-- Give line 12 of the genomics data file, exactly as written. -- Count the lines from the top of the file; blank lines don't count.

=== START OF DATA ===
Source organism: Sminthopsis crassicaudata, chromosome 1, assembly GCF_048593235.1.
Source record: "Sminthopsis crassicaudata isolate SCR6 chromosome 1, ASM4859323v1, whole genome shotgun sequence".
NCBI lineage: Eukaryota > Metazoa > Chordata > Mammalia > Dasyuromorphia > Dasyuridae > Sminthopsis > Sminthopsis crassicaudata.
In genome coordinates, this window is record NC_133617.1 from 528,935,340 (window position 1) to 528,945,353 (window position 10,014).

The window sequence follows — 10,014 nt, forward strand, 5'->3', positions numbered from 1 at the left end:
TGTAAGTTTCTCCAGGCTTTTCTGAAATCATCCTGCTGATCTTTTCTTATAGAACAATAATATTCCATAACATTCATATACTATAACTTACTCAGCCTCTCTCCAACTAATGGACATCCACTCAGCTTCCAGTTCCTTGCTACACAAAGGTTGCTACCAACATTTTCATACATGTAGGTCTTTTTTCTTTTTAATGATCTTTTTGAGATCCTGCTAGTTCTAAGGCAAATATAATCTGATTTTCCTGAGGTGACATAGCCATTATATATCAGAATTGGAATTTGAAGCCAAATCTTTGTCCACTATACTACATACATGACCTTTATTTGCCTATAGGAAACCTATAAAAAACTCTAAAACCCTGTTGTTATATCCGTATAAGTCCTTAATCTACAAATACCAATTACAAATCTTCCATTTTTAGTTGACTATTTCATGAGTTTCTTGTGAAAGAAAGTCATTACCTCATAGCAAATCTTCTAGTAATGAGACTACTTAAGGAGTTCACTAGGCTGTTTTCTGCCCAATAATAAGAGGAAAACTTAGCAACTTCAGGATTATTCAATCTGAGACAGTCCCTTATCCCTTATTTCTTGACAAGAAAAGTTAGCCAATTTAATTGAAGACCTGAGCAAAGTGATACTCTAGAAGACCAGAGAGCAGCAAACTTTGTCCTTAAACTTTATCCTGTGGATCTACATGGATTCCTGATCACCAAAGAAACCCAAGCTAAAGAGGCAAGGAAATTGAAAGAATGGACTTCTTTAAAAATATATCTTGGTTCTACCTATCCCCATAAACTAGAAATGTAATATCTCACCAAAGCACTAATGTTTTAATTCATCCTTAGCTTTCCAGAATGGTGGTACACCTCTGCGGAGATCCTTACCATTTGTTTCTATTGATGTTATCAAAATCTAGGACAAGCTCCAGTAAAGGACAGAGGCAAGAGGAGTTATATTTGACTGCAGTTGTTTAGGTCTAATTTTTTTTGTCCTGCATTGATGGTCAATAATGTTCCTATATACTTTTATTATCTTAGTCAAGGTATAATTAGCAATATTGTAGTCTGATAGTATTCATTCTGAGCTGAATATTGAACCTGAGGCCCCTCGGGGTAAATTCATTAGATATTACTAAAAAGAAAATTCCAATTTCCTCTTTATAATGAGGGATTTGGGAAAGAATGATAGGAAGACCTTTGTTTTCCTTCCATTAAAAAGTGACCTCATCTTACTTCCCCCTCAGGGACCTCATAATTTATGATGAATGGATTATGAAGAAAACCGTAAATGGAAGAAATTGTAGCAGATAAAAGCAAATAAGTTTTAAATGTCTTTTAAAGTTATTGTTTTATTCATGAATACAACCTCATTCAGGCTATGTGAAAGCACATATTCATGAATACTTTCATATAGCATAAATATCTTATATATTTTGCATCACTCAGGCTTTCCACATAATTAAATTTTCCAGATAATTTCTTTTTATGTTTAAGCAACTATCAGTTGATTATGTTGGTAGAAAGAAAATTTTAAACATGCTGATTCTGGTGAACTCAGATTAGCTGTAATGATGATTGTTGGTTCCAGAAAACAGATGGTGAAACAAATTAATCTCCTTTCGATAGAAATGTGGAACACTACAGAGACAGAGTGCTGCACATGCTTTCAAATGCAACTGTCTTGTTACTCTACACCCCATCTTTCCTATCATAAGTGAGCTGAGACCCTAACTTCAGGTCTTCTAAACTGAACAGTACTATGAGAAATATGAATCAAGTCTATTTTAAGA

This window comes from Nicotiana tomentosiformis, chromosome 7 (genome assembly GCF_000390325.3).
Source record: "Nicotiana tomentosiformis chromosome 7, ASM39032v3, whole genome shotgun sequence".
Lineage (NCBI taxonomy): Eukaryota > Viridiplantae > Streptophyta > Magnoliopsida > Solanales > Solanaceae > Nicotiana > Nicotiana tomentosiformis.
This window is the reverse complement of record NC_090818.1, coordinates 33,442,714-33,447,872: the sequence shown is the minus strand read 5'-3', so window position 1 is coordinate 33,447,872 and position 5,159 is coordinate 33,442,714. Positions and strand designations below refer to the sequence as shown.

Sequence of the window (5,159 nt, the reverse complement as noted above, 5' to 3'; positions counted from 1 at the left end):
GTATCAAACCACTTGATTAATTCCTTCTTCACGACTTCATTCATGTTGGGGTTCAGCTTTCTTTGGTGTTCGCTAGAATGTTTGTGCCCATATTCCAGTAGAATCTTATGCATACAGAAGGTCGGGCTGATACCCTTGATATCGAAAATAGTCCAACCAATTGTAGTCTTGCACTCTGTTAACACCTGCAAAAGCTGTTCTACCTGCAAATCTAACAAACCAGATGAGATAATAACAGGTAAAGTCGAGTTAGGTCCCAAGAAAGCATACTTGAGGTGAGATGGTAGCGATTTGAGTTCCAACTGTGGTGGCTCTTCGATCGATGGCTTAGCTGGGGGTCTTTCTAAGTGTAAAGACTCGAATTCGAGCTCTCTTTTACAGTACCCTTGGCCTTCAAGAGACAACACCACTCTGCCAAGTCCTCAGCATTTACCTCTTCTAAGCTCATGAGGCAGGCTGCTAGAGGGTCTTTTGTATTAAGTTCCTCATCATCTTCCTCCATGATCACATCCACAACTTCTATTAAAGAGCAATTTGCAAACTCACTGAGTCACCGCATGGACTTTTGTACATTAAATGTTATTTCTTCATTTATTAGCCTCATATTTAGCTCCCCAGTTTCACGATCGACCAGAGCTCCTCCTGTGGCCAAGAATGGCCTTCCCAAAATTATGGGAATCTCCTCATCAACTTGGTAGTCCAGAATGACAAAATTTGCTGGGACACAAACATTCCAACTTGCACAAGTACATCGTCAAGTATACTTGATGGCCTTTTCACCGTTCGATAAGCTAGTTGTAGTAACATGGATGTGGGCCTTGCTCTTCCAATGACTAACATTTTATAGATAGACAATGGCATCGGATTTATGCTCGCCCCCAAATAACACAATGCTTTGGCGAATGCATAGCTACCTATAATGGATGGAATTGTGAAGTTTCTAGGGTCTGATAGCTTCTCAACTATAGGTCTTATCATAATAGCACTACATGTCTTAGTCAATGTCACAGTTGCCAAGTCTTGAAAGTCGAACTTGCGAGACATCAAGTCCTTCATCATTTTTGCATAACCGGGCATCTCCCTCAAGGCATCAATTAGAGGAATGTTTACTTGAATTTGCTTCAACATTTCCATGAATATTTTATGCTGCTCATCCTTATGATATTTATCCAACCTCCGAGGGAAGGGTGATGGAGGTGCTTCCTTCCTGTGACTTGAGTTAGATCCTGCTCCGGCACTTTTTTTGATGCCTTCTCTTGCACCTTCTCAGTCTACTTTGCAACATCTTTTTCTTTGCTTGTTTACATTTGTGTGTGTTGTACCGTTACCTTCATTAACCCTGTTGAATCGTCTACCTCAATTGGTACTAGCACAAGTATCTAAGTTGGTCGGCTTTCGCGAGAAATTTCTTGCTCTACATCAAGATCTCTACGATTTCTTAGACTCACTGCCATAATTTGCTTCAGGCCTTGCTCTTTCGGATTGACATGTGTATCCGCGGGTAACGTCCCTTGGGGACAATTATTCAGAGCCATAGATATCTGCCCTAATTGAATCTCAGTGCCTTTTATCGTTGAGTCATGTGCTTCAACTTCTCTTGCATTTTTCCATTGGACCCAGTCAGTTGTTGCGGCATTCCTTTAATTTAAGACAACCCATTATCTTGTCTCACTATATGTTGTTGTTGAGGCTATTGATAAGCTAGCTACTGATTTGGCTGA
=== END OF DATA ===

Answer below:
GTATCAAACCACTTGATTAATTCCTTCTTCACGACTTCATTCATGTTGGGGTTCAGCTTTCTTTGGTGTTCGCTAGAATGTTTGTGCCCATATTCCAGTAGAATCTTATGCATACAGAAGGTCGGGCTGATACCCTTGATATCGAAAATAGTCCAACCAATTGTAGTCTTGCACTCTGTTAACACCTGCAAAAGCTGTTCTACCTGCAAATCTAACAAACCAGATGAGATAATAACAGGTAAAGTCGAGTTAGGTCCCAAGAAAGCATACTTGAGGTGAGATGGTAGCGATTTGAGTTCCAACTGTGGTGGCTCTTCGATCGATGGCTTAGCTGGGGGTCTTTCTAAGTGTAAAGACTCGAATTCGAGCTCTCTTTTACAGTACCCTTGGCCTTCAAGAGACAACACCACTCTGCCAAGTCCTCAGCATTTACCTCTTCTAAGCTCATGAGGCAGGCTGCTAGAGGGTCTTTTGTATTAAGTTCCTCATCATCTTCCTCCATGATCACATCCACAACTTCTATTAAAGAGCAATTTGCAAACTCACTGAGTCACCGCATGGACTTTTGTACATTAAATGTTATTTCTTCATTTATTAGCCTCATATTTAGCTCCCCAGTTTCACGATCGACCAGAGCTCCTCCTGTGGCCAAGAATGGCCTTCCCAAAATTATGGGAATCTCCTCATCAACTTGGTAGTCCAGAATGACAAAATTTGCTGGGACACAAACATTCCAACTTGCACAAGTACATCGTCAAGTATACTTGATGGCCTTTTCACCGTTCGATAAGCTAGTTGTAGTAACATGGATGTGGGCCTTGCTCTTCCAATGACTAACATTTTATAGATAGACAATGGCATCGGATTTATGCTCGCCCCCAAATAACACAATGCTTTGGCGAATGCATAGCTACCTATAATGGATGGAATTGTGAAGTTTCTAGGGTCTGATAGCTTCTCAACTATAGGTCTTATCATAATAGCACTACATGTCTTAGTCAATGTCACAGTTGCCAAGTCTTGAAAGTCGAACTTGCGAGACATCAAGTCCTTCATCATTTTTGCATAACCGGGCATCTCCCTCAAGGCATCAATTAGAGGAATGTTTACTTGAATTTGCTTCAACATTTCCATGAATATTTTATGCTGCTCATCCTTATGATATTTATCCAACCTCCGAGGGAAGGGTGATGGAGGTGCTTCCTTCCTGTGACTTGAGTTAGATCCTGCTCCGGCACTTTTTTTGATGCCTTCTCTTGCACCTTCTCAGTCTACTTTGCAACATCTTTTTCTTTGCTTGTTTACATTTGTGTGTGTTGTACCGTTACCTTCATTAACCCTGTTGAATCGTCTACCTCAATTGGTACTAGCACAAGTATCTAAGTTGGTCGGCTTTCGCGAGAAATTTCTTGCTCTACATCAAGATCTCTACGATTTCTTAGACTCACTGCCATAATTTGCTTCAGGCCTTGCTCTTTCGGATTGACATGTGTATCCGCGGGTAACGTCCCTTGGGGACAATTATTCAGAGCCATAGATATCTGCCCTAATTGAATCTCAGTGCCTTTTATCGTTGAGTCATGTGCTTCAACTTCTCTTGCATTTTTCCATTGGACCCAGTCAGTTGTTGCGGCATTCCTTTAATTTAAGACAACCCATTATCTTGTCTCACTATATGTTGTTGTTGAGGCTATTGATAAGCTAGCTACTGATTTGGCTGA